This week, we hosted a workshop on pitching your small business. Many business owners have never taken the time to sit down and really think through their business pitch. Whether you’re pitching to introduce yourself, to promote your brand, to gain a new client, to increase awareness about your product or service, or to ask for investment, knowing how to formulate a great pitch is critical.
A pitch is a succinct and persuasive summary of your business or your business idea. It quickly defines your organization and the product/service that you’re selling and, most importantly, describes the problem that your business solves. There are many different types of pitches, and each is formatted a little differently. For example, an elevator pitch should last between 30 and 60 seconds, while a funding pitch might take as much as ten minutes.
There are seven key components of a good pitch:
- Problem – What is the issue that your business is trying to solve?
- Solution – Why is your business the right answer to this problem?
- Competition & Market Opportunity – Who else is in this space, and how do you beat your competition?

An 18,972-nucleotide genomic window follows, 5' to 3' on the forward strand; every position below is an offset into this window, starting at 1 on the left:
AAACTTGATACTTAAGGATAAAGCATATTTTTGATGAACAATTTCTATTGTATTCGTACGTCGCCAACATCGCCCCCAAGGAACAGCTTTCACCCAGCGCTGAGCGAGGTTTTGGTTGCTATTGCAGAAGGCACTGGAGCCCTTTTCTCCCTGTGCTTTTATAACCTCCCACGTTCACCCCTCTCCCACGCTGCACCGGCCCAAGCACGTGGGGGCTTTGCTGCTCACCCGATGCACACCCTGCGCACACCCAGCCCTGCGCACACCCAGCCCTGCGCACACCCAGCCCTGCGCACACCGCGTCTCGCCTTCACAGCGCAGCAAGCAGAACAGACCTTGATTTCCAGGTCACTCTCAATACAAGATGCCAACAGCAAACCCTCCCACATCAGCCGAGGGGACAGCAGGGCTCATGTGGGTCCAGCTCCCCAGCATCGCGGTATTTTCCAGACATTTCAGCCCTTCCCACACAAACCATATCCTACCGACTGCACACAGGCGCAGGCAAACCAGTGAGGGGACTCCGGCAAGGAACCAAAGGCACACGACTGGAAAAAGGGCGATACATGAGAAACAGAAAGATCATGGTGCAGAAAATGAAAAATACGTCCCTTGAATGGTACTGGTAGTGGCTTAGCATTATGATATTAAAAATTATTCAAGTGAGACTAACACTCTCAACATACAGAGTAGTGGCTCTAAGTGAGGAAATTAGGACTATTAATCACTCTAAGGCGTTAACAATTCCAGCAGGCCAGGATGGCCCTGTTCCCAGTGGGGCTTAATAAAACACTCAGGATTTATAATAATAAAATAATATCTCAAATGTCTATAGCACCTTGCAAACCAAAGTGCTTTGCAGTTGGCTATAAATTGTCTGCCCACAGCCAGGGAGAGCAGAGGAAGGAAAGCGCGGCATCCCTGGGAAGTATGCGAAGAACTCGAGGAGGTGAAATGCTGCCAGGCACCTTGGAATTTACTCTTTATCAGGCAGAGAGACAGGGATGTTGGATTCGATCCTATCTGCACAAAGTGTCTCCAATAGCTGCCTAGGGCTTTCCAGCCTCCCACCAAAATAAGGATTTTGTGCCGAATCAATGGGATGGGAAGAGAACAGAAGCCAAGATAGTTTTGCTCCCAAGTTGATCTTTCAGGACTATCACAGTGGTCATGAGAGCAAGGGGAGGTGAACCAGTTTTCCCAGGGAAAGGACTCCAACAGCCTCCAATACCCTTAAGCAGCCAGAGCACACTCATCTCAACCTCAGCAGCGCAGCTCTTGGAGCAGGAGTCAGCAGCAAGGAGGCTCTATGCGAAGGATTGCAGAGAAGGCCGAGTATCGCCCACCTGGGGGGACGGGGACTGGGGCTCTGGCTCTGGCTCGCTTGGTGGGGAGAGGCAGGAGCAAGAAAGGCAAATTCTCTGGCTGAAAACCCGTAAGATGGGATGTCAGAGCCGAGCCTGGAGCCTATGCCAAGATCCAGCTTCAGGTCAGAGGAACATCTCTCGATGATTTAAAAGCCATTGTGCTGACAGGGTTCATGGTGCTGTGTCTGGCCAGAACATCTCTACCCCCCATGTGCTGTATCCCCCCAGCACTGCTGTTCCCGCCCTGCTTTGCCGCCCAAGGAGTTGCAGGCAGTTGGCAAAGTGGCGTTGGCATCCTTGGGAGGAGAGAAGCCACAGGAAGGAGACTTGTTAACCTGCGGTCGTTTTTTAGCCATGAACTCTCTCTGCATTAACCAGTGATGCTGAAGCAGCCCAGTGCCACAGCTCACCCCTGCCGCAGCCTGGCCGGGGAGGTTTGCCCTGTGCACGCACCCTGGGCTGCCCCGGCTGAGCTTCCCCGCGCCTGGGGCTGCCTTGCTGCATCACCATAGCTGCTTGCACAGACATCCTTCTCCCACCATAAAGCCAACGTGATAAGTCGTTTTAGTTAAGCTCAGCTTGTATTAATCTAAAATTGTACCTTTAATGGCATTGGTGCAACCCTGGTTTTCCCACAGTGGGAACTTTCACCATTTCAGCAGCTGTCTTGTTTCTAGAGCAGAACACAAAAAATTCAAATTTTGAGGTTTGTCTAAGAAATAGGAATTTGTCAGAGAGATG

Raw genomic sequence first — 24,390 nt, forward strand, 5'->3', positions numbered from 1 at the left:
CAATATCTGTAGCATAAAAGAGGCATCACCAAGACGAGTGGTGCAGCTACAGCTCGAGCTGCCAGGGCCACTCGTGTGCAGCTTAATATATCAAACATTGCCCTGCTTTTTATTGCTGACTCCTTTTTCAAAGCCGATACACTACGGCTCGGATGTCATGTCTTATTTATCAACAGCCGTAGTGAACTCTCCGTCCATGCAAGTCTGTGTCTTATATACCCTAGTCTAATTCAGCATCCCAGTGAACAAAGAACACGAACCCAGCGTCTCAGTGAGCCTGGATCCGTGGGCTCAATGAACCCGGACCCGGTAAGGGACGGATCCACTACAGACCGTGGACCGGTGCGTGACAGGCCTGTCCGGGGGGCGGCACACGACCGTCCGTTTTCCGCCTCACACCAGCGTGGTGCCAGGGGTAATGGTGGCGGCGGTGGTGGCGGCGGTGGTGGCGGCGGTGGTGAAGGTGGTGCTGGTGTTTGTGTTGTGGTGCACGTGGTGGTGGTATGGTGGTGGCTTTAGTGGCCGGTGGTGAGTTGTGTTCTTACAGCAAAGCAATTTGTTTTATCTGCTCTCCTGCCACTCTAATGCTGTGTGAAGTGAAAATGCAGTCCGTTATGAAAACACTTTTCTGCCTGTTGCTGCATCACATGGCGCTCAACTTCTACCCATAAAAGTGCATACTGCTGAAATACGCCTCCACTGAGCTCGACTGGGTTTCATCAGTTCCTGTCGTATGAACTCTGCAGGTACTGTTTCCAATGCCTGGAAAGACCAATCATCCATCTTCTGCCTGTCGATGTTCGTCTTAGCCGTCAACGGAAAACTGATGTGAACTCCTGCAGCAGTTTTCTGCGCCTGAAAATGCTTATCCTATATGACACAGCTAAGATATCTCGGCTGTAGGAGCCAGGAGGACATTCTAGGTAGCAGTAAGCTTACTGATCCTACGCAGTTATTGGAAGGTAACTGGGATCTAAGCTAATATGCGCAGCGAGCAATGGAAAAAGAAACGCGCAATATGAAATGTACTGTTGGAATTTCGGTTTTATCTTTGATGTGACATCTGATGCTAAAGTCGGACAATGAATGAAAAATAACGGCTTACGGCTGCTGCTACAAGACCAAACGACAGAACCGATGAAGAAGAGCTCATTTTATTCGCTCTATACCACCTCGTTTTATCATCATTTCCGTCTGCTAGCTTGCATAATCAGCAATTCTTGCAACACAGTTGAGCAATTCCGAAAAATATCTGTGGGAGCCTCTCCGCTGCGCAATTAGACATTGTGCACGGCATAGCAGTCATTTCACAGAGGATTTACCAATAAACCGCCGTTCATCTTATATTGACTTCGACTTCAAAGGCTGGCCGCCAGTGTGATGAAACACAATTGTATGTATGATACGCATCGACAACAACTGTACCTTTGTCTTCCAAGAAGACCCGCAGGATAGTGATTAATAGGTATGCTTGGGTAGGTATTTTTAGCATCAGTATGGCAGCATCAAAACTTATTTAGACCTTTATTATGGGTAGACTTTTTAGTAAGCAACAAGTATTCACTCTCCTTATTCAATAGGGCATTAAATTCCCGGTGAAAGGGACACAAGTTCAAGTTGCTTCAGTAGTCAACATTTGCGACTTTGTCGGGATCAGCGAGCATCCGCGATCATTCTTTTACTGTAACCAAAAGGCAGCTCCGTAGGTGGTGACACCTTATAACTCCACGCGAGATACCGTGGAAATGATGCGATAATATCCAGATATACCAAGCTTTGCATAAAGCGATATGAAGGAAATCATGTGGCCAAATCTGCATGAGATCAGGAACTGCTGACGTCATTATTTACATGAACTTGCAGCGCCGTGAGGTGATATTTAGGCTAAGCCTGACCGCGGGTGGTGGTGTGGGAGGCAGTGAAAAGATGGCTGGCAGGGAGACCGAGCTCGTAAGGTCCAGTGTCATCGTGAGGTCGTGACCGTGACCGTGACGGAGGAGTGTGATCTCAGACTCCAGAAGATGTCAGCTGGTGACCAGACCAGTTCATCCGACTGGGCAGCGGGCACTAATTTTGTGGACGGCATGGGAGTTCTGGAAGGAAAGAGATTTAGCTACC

- Traction – What progress have you made so far in solving this problem?
- Team & Business Model – Who will be working on this problem, and how is your business set up to be sustainable and effective?
- Financing & Milestones – What kind of funding are you looking for, and how much do you need? How long will it take you to break even and then be profitable?
- Call to Action – What do you want your audience to do when they leave the meeting with you?
There are also several do’s and don’ts for pitching your business:
- Use a hook to get your audience interested
- Use “the grandma/grandkid rule” – would your grandparent or teenage grandchild understand what you are explaining
- Clearly articulate the problem and why it’s worth solving
- Show passion and enthusiasm
- Be confident and in command
- Make eye contact with your audience
- Consider what questions might arise as a result of your pitch and be prepared to answer them
- Practice, practice, practice!
- Use jargon, industry slang, and acronyms
- Speak too fast
- Go into lots of operations or financial detail that will be difficult to follow in the short period of time
- State that you have no competitors
- Make claims about your growth potential that you can’t back up with data/evidence
- Make your presentation devoid of personality
- Read your slides – tell your story!
In order to be able to articulate all of the information for your pitch, it is important to think through all of the relevant information that might be included. The Alexandria SBDC has resources to help business owners identify the key components that inform their pitches. If you are interested in learning more about these tools, please contact us.